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When is a beginner not a beginner?  RSS feed

 
Pete Letkeman
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First, I'm not too sure this is the correct place for this question/discussion. If you can think of a better place for it and you are able to move it then please do.

When is a beginner not a beginner?
I realize that there are many different areas and topics under the umbrella topic of Java, so in some respects we are all beginners in one area or another.

I have spent about 15 years programming in ASP Classic/VBScript, and I'm well aware of things like loops, database connections, HTML, decisions constructs, methods/functions and more.
That being said, generally speaking when I think of a solution to a problem, I don't think of it first in Java or maybe not at all in Java.
Yet I'm fairly certain I would not be at a total lost (maybe at 90% loss but not total), if I had to work on something like a JSP page/site.
Still I'm preparing for the OCA 1Z0-808 exam. I've got a few books, I write smaller programs (usually 100 lines or less) to test out things and more.

However there are much more Java savvy people out there like Campbell Ritchie, Liutauras Vilda, Tim Cooke and Roel De Nijs to name just a few who have been doing Java for some time and who I would not consider to be beginners.
I know that one cannot simply say that "if you are not Java certified you are still a beginner", or can they?
Even if someone is Java certified they may not be the best programmer out there so they could be a beginner (maybe?).

I also know that I should not compare my Java knowledge to other people listed in this post or to people who have just signed up to this site or anyone in between.
But I should compare my Java knowledge today to that of my Java knowledge of last week or two weeks ago etc.

So this leads me back to the somewhat ambiguous question of:
When is a beginner (in Java) not a beginner (in Java) anymore?

Please don't get be wrong, there is nothing wrong with being a beginner. We all started out printing something like "Hello World" to the screen or something along those lines.
And even if one is not a beginner, they can still learn and help out any manner of people on this site and else where if they choose to.
In fact, I think that when you help out someone, you learn and understand topics even better then previously sometimes.

I'm curious to know that your thoughts are on this.
 
Paul Clapham
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Pete Letkeman wrote:I know that one cannot simply say that "if you are not Java certified you are still a beginner", or can they?


I've been programming Java since about 2000 and I don't have any Java certifications. So, I'm not a beginner.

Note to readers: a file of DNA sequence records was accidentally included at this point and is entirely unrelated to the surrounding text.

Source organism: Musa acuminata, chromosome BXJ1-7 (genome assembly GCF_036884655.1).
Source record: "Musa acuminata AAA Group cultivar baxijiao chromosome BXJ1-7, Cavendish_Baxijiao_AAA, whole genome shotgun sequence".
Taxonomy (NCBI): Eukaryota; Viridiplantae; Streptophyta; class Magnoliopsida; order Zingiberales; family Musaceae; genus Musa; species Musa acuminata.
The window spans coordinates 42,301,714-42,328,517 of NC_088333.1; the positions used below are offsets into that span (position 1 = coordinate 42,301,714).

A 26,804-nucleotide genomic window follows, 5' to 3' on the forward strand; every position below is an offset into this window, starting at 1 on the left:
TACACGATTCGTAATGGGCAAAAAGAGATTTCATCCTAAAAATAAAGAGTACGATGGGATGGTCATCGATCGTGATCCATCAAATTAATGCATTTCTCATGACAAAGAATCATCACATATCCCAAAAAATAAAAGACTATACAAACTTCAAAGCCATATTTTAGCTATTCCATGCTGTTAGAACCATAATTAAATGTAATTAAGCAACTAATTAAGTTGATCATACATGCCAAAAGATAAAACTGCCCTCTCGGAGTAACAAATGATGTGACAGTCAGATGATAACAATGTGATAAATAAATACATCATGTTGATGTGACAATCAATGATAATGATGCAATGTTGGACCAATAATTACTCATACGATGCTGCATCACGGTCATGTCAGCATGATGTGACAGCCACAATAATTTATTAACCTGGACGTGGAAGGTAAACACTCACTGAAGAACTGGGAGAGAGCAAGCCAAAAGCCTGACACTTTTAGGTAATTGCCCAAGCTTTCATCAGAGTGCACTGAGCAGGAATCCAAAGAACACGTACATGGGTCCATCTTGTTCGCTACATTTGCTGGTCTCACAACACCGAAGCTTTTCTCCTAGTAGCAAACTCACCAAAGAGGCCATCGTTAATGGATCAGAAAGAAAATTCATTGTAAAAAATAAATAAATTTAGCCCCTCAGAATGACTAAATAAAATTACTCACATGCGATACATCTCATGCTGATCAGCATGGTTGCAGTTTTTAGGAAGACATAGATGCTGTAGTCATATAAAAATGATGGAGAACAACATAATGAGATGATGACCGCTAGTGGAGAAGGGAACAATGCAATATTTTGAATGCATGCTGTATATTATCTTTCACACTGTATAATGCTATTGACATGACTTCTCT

Pete Letkeman
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Paul Clapham wrote:I've been programming Java since about 2000 and I don't have any Java certifications. So, I'm not a beginner.

No Paul I would not say that you are a beginner.
I was not trying to imply this about anyone and I was defiantly not trying to insult anyone either.
My apologies if I did so in my initial post.
 
Tim Cooke
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Well shucks, you called me out by name I appreciate that. Thanks.

Like Paul, I too hold no Java certifications, yet I've managed to convince a handful of companies to pay me to develop Java applications for them for about a decade now.

When you say "generally speaking when I think of a solution to a problem, I don't think of it first in Java or maybe not at all in Java" I can't tell whether you are presenting this as a positive or a negative. Personally I see that as a positive because programming problems often are not programming language problems and the solutions can be applied in many languages.

Comparing yourself to others around you can be a really brutal exercise, I find. See, there's this thing called "Imposter Syndrome" where you view your peers as being much better and more accomplished than you and that you will for sure be uncovered as an imposter, a fraud, at any moment. I know many developers, and I mean quite senior and excellent developers, who feel this way. Perhaps it's the thing that drives you to get better, to 'catch up' if you like. Personally I try to focus on my own progress and worry little about what everyone else is doing. If I feel I'm learning and improving then I'm happy. Rarely, more like never, have I labelled myself as any level of competence in anything, even something as familiar as Java.